The Woman in Black sounds exactly like the kind of movie Hammer used to make in its heyday. This is, in fact, Hammer’s first production since 2010’s competent if underwhelming Let Me In, and with their new feature they obviously want to revive their image as a premiere horror studio. And had Hammer made it in 1955, it likely would have been seen as the scariest movie of its year. But if they see The Woman in Black as their flagship, then it is an Ironclad, a throwback to a world that doesn’t know Cannibal Holocaust or Audition…or more recent supernatural takes like The Sixth Sense or The Others. Indeed, The Woman in Black’s mood and sense of dread most resemble The Others, though by focusing on pretty standard fare it adheres too closely to formula to make it stand out. Every technique James Watkins uses to deliver the shocks and chills, while proficient (and he deserves a good deal of credit for keeping the CGI to an absolute minimum), harkens back to early masters of craft such as Michael Carreras and John Gilling, and screenwriter Jane Goldman’s script, while hitting the right notes, never takes on the life of, say, the non-Hammer The Innocents. Some vital essence is missing.
Perhaps this explains the casting of Daniel Radcliffe in his first post-Potter feature. Lean, with the piercing eyes and pointed chin that appear to mark his adulthood, he looks every bit the Victorian gentleman with familial concerns (though brief, his scenes with Misha Handley stand out), and his pale skin compliment all the supernatural trappings he endures. Producers likely saw him as a means of elevating the material. Unfortunately, he proves only as good as the material he’s given. The Harry Potter franchise allowed him the good fortune to work with a strong stable of veteran actors and young newcomers; The Woman in Black shows him unable to carry a movie.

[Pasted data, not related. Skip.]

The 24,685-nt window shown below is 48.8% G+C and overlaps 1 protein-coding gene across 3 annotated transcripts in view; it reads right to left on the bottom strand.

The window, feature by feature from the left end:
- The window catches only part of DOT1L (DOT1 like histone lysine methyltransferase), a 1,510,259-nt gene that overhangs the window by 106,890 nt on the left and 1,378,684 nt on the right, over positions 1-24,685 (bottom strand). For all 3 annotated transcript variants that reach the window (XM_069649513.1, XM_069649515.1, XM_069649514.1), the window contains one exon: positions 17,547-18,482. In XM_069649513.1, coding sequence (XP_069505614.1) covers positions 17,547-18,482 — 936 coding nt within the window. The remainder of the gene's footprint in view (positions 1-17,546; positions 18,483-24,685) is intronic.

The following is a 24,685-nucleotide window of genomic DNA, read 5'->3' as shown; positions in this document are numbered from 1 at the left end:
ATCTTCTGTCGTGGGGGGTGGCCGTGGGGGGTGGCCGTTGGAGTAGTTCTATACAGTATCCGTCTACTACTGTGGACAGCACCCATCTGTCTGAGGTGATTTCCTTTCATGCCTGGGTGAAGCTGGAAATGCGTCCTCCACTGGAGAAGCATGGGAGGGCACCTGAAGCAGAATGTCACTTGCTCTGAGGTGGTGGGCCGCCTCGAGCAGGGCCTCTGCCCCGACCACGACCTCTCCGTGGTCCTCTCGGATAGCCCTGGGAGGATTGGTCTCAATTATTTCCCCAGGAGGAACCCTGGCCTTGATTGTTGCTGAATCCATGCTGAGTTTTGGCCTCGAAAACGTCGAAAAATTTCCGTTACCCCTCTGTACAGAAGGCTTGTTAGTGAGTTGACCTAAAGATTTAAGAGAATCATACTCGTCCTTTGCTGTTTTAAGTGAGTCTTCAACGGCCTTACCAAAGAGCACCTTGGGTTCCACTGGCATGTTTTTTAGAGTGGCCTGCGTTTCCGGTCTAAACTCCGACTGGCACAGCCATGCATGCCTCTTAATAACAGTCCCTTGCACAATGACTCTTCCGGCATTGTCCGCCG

Mostly, The Woman in Black feels like an artifact from another era, a tale heard many times before, not just by both Victorian ghost writers and Hammer Studios but by more recent filmmakers. Watching it, one thinks of a band recording a cover too faithful to the original. The Victorians loved the ghost tale, I think, because, in the end, they were triumphs of life over death. Ghosts aplenty suffuse the movie. More’s the pity that life never does.